Today’s post is part of Freshmen 15, a year-long blog series that will explore 15 topics traditional undergraduate students often face during their first year of college. Trevecca students, faculty and staff members will weigh in over the course of the academic year as we examine loneliness, living with roommates and more.
One of the biggest challenges for college freshman is learning how to approach a professor. Sure, you’ve gotten to know other teachers in high school or other mentor figures—but what are the keys to establishing a healthy relationship with a professor? To answer these questions, we asked some Trevecca Nazarene University community members for their best advice.
The truth is, the relationship you have with college professors are different than high school teachers, says Dr. Eric Wilson.
“The perception of the all-powerful authority figure [of high school teachers] kind of diminishes a little bit at the collegiate level,” said Wilson, the chair of Trevecca’s Department of Music and an associate professor. “This is that stepping-stone to helping students make that transition from being an adolescent to an adult. So, we give them more freedom and … the ability to make choices.” It’s up to you to make wise decisions now that you are no longer under your parents’ care.
Professors desire to help students grow academically and personally, Wilson says, and students should feel encouraged to reach out to faculty members and get to know them. It’s something Devon Babcock, Trevecca senior, appreciates about college life.
“In general, in college, it’s been a lot easier to reach out and … stay in contact with professors than it was in high school,” Babcock said, “especially with just shooting them an email and getting a response.”
Babcock recommends getting to know your professors and understanding their expectations inside and outside of the classroom. “There are some professors you can goof off and joke around with all the time like you might not have been able to in high school, but some of them will be stricter and demand more respect,” he said. “You definitely don’t want to upset a professor if you don’t know how they respond to situations.”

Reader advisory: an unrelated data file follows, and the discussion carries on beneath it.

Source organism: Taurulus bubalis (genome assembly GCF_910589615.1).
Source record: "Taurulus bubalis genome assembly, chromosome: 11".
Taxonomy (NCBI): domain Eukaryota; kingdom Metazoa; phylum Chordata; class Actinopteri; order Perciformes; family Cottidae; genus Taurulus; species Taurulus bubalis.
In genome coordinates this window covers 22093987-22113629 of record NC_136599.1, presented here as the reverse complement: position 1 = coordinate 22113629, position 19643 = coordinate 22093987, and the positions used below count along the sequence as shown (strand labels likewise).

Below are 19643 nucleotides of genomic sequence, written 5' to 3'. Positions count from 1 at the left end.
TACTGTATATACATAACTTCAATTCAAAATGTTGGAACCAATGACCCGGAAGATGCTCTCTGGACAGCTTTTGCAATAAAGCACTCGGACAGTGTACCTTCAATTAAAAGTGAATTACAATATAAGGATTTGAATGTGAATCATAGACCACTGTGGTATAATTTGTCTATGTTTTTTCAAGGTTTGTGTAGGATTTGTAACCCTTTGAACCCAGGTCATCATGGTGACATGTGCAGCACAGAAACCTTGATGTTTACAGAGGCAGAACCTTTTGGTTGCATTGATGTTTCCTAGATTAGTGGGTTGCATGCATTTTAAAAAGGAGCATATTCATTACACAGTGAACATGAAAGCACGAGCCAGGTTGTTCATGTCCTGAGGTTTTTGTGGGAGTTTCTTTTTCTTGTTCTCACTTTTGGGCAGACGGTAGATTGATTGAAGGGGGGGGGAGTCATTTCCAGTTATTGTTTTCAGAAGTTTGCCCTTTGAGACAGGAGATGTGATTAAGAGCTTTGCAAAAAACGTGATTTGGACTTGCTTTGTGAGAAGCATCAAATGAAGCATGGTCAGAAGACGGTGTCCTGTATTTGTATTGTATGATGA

In addition, getting to know professors can also help when you’re struggling in a class or don’t understand a concept or assignment. It’s easier to ask for help from someone you already have a relationship with. Wilson encourages his students to ask questions and reach out to him when they’re confused about something or need a little direction.
“Ask the question,” Wilson said. “I don’t mind going back and rehashing stuff. If you struggle, if you want help or need help, I think it behooves us to make help available. Even if we’re not available with our own particular time, [we’ll try] to help that student connect either with departmental tutors or other classmates who are strong in the content.”
Most of all, Wilson advises, be bold. Don’t be afraid to ask for what you need. “There are a lot of people who will miss out on some life opportunities because they’re not bold enough,” he said. “They’re either afraid of communicating or they’re afraid of rejection. The old adage nothing ventured, nothing gained is absolutely true. That’s how the new, the bold, the innovative happens— by being willing to take that risk and not being afraid to fail.”